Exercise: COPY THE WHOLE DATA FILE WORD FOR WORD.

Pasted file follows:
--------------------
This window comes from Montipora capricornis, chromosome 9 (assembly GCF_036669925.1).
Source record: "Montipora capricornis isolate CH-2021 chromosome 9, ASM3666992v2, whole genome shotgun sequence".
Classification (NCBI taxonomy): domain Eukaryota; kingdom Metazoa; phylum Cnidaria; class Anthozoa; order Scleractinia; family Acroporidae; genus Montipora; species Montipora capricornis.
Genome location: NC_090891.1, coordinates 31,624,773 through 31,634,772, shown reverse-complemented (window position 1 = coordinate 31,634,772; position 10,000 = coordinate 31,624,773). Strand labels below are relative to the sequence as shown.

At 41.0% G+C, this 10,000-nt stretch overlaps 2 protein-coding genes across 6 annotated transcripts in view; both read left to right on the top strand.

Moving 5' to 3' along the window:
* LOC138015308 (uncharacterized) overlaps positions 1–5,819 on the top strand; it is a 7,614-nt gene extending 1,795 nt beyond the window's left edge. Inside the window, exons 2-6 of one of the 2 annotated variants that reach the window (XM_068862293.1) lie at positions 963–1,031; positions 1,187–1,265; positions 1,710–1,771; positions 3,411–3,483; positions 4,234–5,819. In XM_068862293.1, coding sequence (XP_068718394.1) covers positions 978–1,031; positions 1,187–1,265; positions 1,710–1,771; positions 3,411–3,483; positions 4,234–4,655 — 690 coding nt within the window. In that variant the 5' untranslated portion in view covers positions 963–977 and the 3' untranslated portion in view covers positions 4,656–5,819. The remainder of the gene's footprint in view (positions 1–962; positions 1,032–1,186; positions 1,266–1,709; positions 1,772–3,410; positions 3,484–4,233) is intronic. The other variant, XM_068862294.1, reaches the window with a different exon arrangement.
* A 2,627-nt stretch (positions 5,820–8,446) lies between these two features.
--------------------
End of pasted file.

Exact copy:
This window comes from Montipora capricornis, chromosome 9 (assembly GCF_036669925.1).
Source record: "Montipora capricornis isolate CH-2021 chromosome 9, ASM3666992v2, whole genome shotgun sequence".
Classification (NCBI taxonomy): domain Eukaryota; kingdom Metazoa; phylum Cnidaria; class Anthozoa; order Scleractinia; family Acroporidae; genus Montipora; species Montipora capricornis.
Genome location: NC_090891.1, coordinates 31,624,773 through 31,634,772, shown reverse-complemented (window position 1 = coordinate 31,634,772; position 10,000 = coordinate 31,624,773). Strand labels below are relative to the sequence as shown.

At 41.0% G+C, this 10,000-nt stretch overlaps 2 protein-coding genes across 6 annotated transcripts in view; both read left to right on the top strand.

Moving 5' to 3' along the window:
* LOC138015308 (uncharacterized) overlaps positions 1–5,819 on the top strand; it is a 7,614-nt gene extending 1,795 nt beyond the window's left edge. Inside the window, exons 2-6 of one of the 2 annotated variants that reach the window (XM_068862293.1) lie at positions 963–1,031; positions 1,187–1,265; positions 1,710–1,771; positions 3,411–3,483; positions 4,234–5,819. In XM_068862293.1, coding sequence (XP_068718394.1) covers positions 978–1,031; positions 1,187–1,265; positions 1,710–1,771; positions 3,411–3,483; positions 4,234–4,655 — 690 coding nt within the window. In that variant the 5' untranslated portion in view covers positions 963–977 and the 3' untranslated portion in view covers positions 4,656–5,819. The remainder of the gene's footprint in view (positions 1–962; positions 1,032–1,186; positions 1,266–1,709; positions 1,772–3,410; positions 3,484–4,233) is intronic. The other variant, XM_068862294.1, reaches the window with a different exon arrangement.
* A 2,627-nt stretch (positions 5,820–8,446) lies between these two features.